Something happens at work. You get asked to solve a problem. You have a home DIY/improvement project to complete on weekends. The first thing many of us do is dive straight into the “doing” or action. “‘Let’s get a move on” we say. If we don’t procrastinate at least. While action is a real positive, often we jump into a task without taking a step back and asking ourselves what the task at hand really is. What steps need to be taken is the obvious place to start. But the one that many people miss is having an honest assessment of problems you can already solve and those you might need to adapt to or do something different. At work for example, we don’t like to ask for help in case other people think we’re “stupid” or needy. Or we can defer or delegate to someone else to get it completed quicker. Maybe we don’t actually have the knowledge, skills or expertise required. If that’s the case the issue is how to address this gap – 2 options:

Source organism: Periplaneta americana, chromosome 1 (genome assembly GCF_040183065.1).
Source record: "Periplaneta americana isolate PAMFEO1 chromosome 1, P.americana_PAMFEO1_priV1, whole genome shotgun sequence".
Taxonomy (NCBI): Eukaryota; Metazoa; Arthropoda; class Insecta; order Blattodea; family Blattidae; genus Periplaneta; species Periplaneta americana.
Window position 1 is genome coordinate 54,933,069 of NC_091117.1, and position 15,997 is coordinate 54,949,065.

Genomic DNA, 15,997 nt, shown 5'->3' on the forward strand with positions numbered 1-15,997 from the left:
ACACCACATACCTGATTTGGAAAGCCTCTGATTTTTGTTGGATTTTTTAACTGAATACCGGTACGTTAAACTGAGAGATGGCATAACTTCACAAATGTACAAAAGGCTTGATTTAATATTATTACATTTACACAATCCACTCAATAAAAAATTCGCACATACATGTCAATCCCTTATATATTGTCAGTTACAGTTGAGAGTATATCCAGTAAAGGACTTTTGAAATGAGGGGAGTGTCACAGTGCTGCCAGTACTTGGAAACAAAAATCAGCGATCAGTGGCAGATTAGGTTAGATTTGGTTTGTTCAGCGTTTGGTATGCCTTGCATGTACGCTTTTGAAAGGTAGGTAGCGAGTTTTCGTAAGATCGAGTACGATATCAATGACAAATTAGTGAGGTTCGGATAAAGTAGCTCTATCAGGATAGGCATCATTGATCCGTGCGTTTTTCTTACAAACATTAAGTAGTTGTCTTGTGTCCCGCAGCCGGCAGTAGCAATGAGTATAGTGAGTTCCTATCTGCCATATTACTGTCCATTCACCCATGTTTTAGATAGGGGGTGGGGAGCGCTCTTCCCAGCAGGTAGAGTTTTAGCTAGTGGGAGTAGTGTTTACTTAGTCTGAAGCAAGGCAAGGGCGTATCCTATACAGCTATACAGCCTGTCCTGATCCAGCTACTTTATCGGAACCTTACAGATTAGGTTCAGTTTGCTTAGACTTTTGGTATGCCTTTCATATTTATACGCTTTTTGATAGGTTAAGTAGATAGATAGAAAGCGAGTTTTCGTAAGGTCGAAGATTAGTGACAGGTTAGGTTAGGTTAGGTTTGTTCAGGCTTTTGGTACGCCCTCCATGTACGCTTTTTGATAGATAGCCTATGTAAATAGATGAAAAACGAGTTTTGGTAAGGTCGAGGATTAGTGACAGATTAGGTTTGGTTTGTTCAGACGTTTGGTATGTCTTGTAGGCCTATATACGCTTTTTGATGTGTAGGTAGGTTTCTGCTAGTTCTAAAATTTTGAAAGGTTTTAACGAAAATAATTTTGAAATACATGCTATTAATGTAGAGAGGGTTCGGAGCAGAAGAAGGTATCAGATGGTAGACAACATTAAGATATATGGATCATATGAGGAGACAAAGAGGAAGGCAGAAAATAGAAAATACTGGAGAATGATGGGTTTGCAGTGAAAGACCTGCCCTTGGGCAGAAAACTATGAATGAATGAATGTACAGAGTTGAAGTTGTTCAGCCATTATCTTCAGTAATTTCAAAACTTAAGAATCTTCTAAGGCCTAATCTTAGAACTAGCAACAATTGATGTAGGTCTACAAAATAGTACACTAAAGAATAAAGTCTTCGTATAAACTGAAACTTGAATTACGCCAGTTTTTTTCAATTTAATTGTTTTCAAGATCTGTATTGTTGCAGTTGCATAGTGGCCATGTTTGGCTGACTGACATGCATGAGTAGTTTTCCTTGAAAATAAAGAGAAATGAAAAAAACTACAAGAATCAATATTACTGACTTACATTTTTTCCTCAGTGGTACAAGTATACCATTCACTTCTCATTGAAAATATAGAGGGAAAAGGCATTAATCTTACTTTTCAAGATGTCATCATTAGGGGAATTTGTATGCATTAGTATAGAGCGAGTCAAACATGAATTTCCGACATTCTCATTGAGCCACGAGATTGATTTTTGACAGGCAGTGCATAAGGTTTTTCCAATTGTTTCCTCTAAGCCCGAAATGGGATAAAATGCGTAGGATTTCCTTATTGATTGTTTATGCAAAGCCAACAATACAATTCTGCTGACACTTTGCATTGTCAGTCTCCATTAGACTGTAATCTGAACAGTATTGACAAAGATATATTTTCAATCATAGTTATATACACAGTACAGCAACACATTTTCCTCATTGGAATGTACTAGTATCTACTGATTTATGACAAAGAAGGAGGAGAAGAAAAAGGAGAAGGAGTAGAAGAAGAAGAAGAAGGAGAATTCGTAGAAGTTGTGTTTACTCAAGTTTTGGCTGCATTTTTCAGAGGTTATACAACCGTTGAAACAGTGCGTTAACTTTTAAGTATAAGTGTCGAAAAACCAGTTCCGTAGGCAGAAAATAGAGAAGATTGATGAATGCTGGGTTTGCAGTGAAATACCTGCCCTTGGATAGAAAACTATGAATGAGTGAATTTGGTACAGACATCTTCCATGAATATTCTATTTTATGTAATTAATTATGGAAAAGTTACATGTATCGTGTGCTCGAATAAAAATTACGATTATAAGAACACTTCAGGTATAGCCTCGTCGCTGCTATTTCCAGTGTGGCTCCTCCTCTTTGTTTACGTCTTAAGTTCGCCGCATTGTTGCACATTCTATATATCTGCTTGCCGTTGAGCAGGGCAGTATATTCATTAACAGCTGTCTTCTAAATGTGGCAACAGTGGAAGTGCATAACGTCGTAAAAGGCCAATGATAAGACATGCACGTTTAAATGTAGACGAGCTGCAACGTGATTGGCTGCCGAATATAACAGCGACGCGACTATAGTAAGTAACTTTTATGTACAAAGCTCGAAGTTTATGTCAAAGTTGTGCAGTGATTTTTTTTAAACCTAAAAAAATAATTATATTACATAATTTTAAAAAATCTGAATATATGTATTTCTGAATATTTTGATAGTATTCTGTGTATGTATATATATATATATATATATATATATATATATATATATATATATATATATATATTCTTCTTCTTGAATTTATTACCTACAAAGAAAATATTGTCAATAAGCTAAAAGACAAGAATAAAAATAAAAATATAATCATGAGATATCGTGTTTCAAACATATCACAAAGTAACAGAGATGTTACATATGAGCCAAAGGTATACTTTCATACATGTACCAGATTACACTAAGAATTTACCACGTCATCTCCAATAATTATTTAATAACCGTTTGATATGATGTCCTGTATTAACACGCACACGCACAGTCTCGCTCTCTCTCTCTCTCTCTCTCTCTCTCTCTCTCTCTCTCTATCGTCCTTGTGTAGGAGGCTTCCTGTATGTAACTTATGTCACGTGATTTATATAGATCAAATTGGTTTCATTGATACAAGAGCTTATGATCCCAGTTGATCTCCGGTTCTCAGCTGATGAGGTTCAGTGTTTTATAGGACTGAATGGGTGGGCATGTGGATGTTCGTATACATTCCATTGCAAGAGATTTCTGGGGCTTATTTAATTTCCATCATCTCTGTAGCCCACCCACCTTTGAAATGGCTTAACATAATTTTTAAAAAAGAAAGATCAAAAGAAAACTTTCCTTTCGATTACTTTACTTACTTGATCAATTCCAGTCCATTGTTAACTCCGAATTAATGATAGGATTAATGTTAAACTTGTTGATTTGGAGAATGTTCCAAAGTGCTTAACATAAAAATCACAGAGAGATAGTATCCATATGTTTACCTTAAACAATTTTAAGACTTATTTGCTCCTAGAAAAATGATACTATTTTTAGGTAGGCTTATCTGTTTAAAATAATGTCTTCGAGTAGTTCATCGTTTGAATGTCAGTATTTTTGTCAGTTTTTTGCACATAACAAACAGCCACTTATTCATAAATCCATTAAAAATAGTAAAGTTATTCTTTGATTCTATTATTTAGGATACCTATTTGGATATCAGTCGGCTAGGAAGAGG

1.) Can we acquire the knowledge and skills required or adapt to the problem?
2.) Do we need to involve others – at work this could be a colleague or expert. At home this could be a tradesman or professional.
Once we commit to a course of action we usually stick to our initial plan as no one likes to hold their hands up and say “oh I’m way over my head here.”But we can avoid this feeling all together if we just take a momentary step back and look at the problem and break down what needs to happen to reach the desired outcome. It’s difficult because we all like to feel competent at work and at home. But sometimes the best thing we can do is just be honest – “I’m going to need help here” or “I’m not sure how to do this but I need to put some time aside to learn what I need to learn.” You can only do this by determining the task, what it is, what will be required and being honest about it. If it’s right up your alley and something you can do with your eyes closed, then great. But if it isn’t – figure out what needs to be done to still reach that outcome.